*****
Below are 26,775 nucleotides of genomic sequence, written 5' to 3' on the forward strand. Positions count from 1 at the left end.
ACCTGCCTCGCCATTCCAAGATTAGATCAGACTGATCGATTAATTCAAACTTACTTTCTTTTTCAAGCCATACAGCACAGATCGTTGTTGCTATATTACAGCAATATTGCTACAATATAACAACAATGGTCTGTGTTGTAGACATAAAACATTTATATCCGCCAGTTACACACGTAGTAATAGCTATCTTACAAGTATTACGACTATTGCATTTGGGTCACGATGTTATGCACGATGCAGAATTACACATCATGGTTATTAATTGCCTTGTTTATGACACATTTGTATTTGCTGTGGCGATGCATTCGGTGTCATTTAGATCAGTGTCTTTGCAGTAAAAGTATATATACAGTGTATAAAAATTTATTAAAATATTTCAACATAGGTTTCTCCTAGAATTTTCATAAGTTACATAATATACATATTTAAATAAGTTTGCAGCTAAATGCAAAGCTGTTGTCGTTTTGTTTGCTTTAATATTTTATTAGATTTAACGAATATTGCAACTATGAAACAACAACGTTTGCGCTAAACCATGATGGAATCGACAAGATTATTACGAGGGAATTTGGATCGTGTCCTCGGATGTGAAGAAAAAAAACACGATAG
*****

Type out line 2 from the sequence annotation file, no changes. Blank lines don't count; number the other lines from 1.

ACCTGCCTCGCCATTCCAAGATTAGATCAGACTGATCGATTAATTCAAACTTACTTTCTTTTTCAAGCCATACAGCACAGATCGTTGTTGCTATATTACAGCAATATTGCTACAATATAACAACAATGGTCTGTGTTGTAGACATAAAACATTTATATCCGCCAGTTACACACGTAGTAATAGCTATCTTACAAGTATTACGACTATTGCATTTGGGTCACGATGTTATGCACGATGCAGAATTACACATCATGGTTATTAATTGCCTTGTTTATGACACATTTGTATTTGCTGTGGCGATGCATTCGGTGTCATTTAGATCAGTGTCTTTGCAGTAAAAGTATATATACAGTGTATAAAAATTTATTAAAATATTTCAACATAGGTTTCTCCTAGAATTTTCATAAGTTACATAATATACATATTTAAATAAGTTTGCAGCTAAATGCAAAGCTGTTGTCGTTTTGTTTGCTTTAATATTTTATTAGATTTAACGAATATTGCAACTATGAAACAACAACGTTTGCGCTAAACCATGATGGAATCGACAAGATTATTACGAGGGAATTTGGATCGTGTCCTCGGATGTGAAGAAAAAAAACACGATAG